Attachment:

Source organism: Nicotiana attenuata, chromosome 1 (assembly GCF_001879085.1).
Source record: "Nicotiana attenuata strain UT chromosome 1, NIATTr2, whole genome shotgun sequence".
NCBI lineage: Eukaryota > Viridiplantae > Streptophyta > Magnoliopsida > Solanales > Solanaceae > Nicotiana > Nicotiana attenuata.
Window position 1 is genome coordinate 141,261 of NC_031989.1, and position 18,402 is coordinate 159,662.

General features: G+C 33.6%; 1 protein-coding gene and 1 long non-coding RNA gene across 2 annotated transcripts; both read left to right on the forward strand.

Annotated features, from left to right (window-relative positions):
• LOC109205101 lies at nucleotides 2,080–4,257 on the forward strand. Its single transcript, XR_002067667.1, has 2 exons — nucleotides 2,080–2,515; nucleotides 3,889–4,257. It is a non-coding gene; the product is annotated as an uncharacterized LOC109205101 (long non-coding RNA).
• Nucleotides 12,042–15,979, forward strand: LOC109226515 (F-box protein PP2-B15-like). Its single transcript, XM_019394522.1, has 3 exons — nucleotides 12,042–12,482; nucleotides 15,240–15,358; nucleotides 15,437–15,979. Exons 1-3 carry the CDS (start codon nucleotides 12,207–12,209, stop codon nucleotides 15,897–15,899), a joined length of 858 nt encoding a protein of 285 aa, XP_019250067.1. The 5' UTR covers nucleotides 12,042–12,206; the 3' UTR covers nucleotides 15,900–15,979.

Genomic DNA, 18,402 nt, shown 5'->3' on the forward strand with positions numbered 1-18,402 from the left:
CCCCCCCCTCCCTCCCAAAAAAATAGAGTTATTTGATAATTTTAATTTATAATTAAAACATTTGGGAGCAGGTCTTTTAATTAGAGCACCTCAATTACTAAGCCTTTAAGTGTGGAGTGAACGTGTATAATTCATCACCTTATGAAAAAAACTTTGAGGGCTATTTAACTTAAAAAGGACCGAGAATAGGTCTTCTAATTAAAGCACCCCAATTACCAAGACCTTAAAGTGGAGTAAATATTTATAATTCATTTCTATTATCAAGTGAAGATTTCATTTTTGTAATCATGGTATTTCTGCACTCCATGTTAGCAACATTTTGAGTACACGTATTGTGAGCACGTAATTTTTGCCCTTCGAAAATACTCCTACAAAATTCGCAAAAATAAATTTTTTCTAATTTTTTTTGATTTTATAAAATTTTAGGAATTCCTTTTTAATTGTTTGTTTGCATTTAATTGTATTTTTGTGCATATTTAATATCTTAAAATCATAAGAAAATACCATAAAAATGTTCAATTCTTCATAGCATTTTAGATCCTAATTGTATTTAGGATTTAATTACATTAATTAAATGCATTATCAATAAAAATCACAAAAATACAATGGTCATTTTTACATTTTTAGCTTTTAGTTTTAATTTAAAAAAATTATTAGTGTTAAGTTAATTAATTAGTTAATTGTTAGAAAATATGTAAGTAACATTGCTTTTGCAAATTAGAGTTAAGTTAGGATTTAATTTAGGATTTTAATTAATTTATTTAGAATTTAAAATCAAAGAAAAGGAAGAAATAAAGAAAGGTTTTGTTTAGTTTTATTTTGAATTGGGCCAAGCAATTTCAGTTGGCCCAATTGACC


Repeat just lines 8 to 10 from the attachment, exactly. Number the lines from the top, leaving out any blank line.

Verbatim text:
• Nucleotides 12,042–15,979, forward strand: LOC109226515 (F-box protein PP2-B15-like). Its single transcript, XM_019394522.1, has 3 exons — nucleotides 12,042–12,482; nucleotides 15,240–15,358; nucleotides 15,437–15,979. Exons 1-3 carry the CDS (start codon nucleotides 12,207–12,209, stop codon nucleotides 15,897–15,899), a joined length of 858 nt encoding a protein of 285 aa, XP_019250067.1. The 5' UTR covers nucleotides 12,042–12,206; the 3' UTR covers nucleotides 15,900–15,979.

Genomic DNA, 18,402 nt, shown 5'->3' on the forward strand with positions numbered 1-18,402 from the left:
CCCCCCCCTCCCTCCCAAAAAAATAGAGTTATTTGATAATTTTAATTTATAATTAAAACATTTGGGAGCAGGTCTTTTAATTAGAGCACCTCAATTACTAAGCCTTTAAGTGTGGAGTGAACGTGTATAATTCATCACCTTATGAAAAAAACTTTGAGGGCTATTTAACTTAAAAAGGACCGAGAATAGGTCTTCTAATTAAAGCACCCCAATTACCAAGACCTTAAAGTGGAGTAAATATTTATAATTCATTTCTATTATCAAGTGAAGATTTCATTTTTGTAATCATGGTATTTCTGCACTCCATGTTAGCAACATTTTGAGTACACGTATTGTGAGCACGTAATTTTTGCCCTTCGAAAATACTCCTACAAAATTCGCAAAAATAAATTTTTTCTAATTTTTTTTGATTTTATAAAATTTTAGGAATTCCTTTTTAATTGTTTGTTTGCATTTAATTGTATTTTTGTGCATATTTAATATCTTAAAATCATAAGAAAATACCATAAAAATGTTCAATTCTTCATAGCATTTTAGATCCTAATTGTATTTAGGATTTAATTACATTAATTAAATGCATTATCAATAAAAATCACAAAAATACAATGGTCATTTTTACATTTTTAGCTTTTAGTTTTAATTTAAAAAAATTATTAGTGTTAAGTTAATTAATTAGTTAATTGTTAGAAAATATGTAAGTAACATTGCTTTTGCAAATTAGAGTTAAGTTAGGATTTAATTTAGGATTTTAATTAATTTATTTAGAATTTAAAATCAAAGAAAAGGAAGAAATAAAGAAAGGTTTTGTTTAGTTTTATTTTGAATTGGGCCAAGCAATTTCAGTTGGCCCAATTGACC